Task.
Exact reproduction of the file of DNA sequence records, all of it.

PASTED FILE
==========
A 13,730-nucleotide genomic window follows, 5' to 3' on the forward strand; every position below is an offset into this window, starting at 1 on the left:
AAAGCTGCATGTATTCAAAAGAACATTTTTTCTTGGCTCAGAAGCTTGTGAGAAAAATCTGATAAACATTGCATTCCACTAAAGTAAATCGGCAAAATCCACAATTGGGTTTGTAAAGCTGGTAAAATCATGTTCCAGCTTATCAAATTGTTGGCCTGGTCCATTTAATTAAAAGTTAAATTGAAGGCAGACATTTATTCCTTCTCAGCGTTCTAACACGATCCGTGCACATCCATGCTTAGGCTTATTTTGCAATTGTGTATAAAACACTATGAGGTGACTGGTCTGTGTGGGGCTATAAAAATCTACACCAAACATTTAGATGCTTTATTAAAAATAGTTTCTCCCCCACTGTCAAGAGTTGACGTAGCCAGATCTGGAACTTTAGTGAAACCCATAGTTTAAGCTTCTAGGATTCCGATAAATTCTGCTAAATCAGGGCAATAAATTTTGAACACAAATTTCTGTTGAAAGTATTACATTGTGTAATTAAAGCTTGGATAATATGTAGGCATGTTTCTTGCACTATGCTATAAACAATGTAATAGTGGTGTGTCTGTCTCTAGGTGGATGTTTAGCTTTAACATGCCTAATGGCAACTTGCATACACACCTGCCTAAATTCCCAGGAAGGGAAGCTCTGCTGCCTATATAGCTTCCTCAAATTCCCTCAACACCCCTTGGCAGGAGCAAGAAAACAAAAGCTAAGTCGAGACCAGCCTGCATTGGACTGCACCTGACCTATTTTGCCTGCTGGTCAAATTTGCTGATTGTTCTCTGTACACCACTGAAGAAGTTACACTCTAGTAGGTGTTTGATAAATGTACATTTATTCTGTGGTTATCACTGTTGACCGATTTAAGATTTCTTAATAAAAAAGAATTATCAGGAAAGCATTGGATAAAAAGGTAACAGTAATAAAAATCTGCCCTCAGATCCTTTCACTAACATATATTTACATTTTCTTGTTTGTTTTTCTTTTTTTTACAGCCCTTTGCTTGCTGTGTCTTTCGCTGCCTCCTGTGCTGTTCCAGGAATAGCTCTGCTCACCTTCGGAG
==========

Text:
A 13,730-nucleotide genomic window follows, 5' to 3' on the forward strand; every position below is an offset into this window, starting at 1 on the left:
AAAGCTGCATGTATTCAAAAGAACATTTTTTCTTGGCTCAGAAGCTTGTGAGAAAAATCTGATAAACATTGCATTCCACTAAAGTAAATCGGCAAAATCCACAATTGGGTTTGTAAAGCTGGTAAAATCATGTTCCAGCTTATCAAATTGTTGGCCTGGTCCATTTAATTAAAAGTTAAATTGAAGGCAGACATTTATTCCTTCTCAGCGTTCTAACACGATCCGTGCACATCCATGCTTAGGCTTATTTTGCAATTGTGTATAAAACACTATGAGGTGACTGGTCTGTGTGGGGCTATAAAAATCTACACCAAACATTTAGATGCTTTATTAAAAATAGTTTCTCCCCCACTGTCAAGAGTTGACGTAGCCAGATCTGGAACTTTAGTGAAACCCATAGTTTAAGCTTCTAGGATTCCGATAAATTCTGCTAAATCAGGGCAATAAATTTTGAACACAAATTTCTGTTGAAAGTATTACATTGTGTAATTAAAGCTTGGATAATATGTAGGCATGTTTCTTGCACTATGCTATAAACAATGTAATAGTGGTGTGTCTGTCTCTAGGTGGATGTTTAGCTTTAACATGCCTAATGGCAACTTGCATACACACCTGCCTAAATTCCCAGGAAGGGAAGCTCTGCTGCCTATATAGCTTCCTCAAATTCCCTCAACACCCCTTGGCAGGAGCAAGAAAACAAAAGCTAAGTCGAGACCAGCCTGCATTGGACTGCACCTGACCTATTTTGCCTGCTGGTCAAATTTGCTGATTGTTCTCTGTACACCACTGAAGAAGTTACACTCTAGTAGGTGTTTGATAAATGTACATTTATTCTGTGGTTATCACTGTTGACCGATTTAAGATTTCTTAATAAAAAAGAATTATCAGGAAAGCATTGGATAAAAAGGTAACAGTAATAAAAATCTGCCCTCAGATCCTTTCACTAACATATATTTACATTTTCTTGTTTGTTTTTCTTTTTTTTACAGCCCTTTGCTTGCTGTGTCTTTCGCTGCCTCCTGTGCTGTTCCAGGAATAGCTCTGCTCACCTTCGGAG